05/10/2013 04:58 pm ET Updated Jul 09, 2013

A Fistula-Free Generation Is Achievable in Our Lifetime

May is the month when we celebrate our mothers. For Fatoumata, a mother in Guinea, she is celebrating a brand new life. Recently, she was lifted from the depths of darkness and isolation having been restored to her healthy self. For 16 years, Fatoumata lived with fistula, a devastating condition caused by obstructed labor which resulted in the loss of her baby and caused chronic, uncontrollable leakage of urine.

Fistula affects an estimated 2 million women across Africa and Asia, yet most people in the United States have never heard of it, simply because it rarely happens here or anywhere else in the developed world. Fistula became a thing of the past in the United States when cesarean sections became widely available to women with obstructed labor more than a century ago. So it's almost unthinkable that every year, up to 100,000 women develop fistula elsewhere in the world. The very fact that this condition still exists in 2013 is an indictment of how health systems are failing women.

But we know what it takes to change this reality for Fatoumata and millions like her, and we are making progress toward realizing our end goal: achieving a fistula-free generation in our lifetime.

Through EngenderHealth's Fistula Care project, supported by the U.S. Agency for International Development and in partnership with health ministries, institutions, and local hospitals, we are helping thousands of women access fistula treatment and prevention services across 10 countries. We partner to train surgeons and counselors, set up operating rooms, deliver medical equipment, and establish policies, standards, guidelines, and monitoring systems to ensure high-quality fistula treatment and prevention services. We also work with communities to raise awareness of how to prevent fistula and where to access services, as well as to reduce the stigma experienced by women living with fistula. Over the past decade, we have supported more than 25,000 fistula repair surgeries; some of these women had been living with the condition for 30 or 40 years.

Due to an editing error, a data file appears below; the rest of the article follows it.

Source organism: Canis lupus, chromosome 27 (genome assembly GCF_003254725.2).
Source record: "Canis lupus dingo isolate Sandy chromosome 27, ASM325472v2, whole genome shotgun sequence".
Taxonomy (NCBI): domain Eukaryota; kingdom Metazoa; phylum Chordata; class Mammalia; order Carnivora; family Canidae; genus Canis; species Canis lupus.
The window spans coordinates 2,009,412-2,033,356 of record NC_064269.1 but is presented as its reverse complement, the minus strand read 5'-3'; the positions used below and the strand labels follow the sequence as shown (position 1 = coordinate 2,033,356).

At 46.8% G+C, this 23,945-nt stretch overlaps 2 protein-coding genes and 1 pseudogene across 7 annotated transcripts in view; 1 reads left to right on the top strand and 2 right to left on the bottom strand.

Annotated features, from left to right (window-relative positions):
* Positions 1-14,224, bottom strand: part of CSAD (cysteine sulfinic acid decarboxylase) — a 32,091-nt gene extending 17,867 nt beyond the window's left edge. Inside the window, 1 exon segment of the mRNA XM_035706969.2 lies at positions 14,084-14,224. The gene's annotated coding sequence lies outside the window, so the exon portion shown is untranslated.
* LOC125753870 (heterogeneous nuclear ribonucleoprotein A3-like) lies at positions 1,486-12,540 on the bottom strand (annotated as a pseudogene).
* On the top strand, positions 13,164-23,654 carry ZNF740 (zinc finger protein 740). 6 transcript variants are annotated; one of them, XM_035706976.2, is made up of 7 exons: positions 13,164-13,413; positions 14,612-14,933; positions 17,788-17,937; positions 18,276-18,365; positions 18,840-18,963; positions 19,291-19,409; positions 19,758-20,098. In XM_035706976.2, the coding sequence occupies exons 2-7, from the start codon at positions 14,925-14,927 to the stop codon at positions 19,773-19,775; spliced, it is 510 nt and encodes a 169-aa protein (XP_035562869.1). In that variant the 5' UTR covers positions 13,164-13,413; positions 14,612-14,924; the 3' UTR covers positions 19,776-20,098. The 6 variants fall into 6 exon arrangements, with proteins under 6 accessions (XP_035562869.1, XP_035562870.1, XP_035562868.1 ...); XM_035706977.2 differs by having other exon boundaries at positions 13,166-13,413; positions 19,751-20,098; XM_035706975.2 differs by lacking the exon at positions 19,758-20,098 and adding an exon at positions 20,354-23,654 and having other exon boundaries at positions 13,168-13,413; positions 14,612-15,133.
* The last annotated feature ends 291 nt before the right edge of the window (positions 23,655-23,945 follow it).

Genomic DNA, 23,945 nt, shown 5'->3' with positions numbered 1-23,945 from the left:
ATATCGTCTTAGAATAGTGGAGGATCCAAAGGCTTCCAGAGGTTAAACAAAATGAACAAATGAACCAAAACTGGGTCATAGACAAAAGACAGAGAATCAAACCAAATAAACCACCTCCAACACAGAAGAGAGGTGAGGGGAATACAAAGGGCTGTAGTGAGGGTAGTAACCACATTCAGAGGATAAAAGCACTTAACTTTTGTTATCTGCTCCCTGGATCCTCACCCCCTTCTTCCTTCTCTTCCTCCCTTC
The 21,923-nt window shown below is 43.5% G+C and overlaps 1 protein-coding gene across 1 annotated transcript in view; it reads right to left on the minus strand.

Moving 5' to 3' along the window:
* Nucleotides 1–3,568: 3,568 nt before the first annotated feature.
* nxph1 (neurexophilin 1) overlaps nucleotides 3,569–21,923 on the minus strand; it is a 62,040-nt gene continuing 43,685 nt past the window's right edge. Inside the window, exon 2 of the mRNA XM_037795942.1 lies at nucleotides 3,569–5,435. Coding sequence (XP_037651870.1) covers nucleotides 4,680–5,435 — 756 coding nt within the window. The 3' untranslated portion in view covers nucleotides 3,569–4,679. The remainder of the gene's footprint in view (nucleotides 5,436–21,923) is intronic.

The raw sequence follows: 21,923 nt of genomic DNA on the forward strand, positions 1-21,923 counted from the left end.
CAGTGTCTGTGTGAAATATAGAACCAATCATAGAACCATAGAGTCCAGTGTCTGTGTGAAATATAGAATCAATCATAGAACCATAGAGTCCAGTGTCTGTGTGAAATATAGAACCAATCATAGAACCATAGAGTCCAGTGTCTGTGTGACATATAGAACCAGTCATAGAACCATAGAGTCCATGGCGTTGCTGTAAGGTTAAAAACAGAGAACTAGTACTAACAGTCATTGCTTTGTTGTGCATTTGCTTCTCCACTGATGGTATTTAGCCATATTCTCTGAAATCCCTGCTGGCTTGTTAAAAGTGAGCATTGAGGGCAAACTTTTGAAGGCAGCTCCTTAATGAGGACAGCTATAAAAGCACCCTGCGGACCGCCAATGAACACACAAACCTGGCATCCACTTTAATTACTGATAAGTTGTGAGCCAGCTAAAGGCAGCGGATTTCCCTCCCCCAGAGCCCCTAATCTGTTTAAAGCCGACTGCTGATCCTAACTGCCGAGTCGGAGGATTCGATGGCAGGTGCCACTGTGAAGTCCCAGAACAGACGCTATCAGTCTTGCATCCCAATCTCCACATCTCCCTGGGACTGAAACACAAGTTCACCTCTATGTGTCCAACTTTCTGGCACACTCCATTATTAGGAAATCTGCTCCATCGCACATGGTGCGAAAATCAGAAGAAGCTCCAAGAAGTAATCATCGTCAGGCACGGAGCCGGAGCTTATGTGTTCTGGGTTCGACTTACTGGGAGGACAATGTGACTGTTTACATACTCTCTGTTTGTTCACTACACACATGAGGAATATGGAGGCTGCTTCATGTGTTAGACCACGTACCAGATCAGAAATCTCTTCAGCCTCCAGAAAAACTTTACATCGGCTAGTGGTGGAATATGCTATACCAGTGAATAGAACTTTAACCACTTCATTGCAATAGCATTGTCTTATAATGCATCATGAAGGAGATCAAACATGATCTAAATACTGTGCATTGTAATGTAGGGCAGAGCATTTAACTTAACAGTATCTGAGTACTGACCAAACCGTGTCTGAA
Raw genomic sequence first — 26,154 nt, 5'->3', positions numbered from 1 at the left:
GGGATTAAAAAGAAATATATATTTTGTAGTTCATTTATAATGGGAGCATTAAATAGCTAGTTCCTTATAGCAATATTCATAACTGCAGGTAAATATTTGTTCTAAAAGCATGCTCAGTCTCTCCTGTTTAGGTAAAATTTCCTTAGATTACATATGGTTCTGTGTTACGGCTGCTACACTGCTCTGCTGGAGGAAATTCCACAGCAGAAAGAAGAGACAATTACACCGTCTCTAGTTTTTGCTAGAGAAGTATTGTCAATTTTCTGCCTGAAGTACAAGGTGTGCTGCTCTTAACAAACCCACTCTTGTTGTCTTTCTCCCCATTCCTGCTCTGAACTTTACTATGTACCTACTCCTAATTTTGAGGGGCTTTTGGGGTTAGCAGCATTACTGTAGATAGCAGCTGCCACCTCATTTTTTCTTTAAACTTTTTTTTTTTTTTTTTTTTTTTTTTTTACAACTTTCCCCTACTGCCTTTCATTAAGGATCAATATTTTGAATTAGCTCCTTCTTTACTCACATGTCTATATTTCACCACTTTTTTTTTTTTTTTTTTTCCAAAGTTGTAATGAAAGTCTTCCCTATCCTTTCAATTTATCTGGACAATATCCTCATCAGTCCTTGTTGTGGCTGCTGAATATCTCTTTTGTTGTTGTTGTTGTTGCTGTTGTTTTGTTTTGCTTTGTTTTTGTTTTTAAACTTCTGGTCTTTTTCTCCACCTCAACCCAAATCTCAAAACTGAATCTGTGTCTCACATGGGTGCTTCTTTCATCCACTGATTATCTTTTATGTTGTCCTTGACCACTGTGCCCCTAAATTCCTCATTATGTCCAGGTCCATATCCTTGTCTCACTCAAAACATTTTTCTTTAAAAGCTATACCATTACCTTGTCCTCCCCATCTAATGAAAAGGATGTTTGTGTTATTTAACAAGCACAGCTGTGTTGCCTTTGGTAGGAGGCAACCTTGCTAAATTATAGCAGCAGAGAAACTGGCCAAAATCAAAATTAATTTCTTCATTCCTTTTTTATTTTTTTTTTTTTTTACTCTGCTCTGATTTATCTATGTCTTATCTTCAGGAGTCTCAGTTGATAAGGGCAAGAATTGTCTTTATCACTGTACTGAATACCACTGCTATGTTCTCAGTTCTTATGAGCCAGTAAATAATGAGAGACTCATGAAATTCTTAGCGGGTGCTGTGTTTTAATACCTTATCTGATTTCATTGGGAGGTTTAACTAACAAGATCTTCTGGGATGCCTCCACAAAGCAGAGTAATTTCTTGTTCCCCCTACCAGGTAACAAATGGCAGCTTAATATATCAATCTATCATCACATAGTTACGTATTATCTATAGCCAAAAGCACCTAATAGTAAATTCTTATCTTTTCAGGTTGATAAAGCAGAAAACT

Momentum is building globally. The United Nations has designated May 23 as the first International Day to End Obstetric Fistula. In honor of this inaugural year, I am calling for a fistula-free generation, and these are the steps we must take to achieve it:

  • Prevent fistula from happening in the first place. Women need better access to high-quality family planning, prenatal and postnatal care, labor and delivery services, and emergency obstetric care offered by competent providers.
  • Treat the current backlog of women who are living with fistula. We must continue to strengthen and build the capacity of local health systems and surgical teams to provide fistula surgeries. Many women have lived with this condition for decades because they are unable to access treatment.
  • Raise community awareness, to help women and families understand the causes of fistula and to reduce stigma, so that women who have been living and hiding with fistula can come forward and seek treatment.
  • Partner with governments and health institutions to ensure that quality fistula prevention and treatment services are well-resourced and sustainable.

There are solutions at hand but we need both political will and proper investment to reach women everywhere. I hope you will join me and EngenderHealth in supporting our efforts to make fistula as rare in Africa and Asia as it is today in the U.S. Please visit EngenderHealth to find ways you can make a difference and support mothers around the world.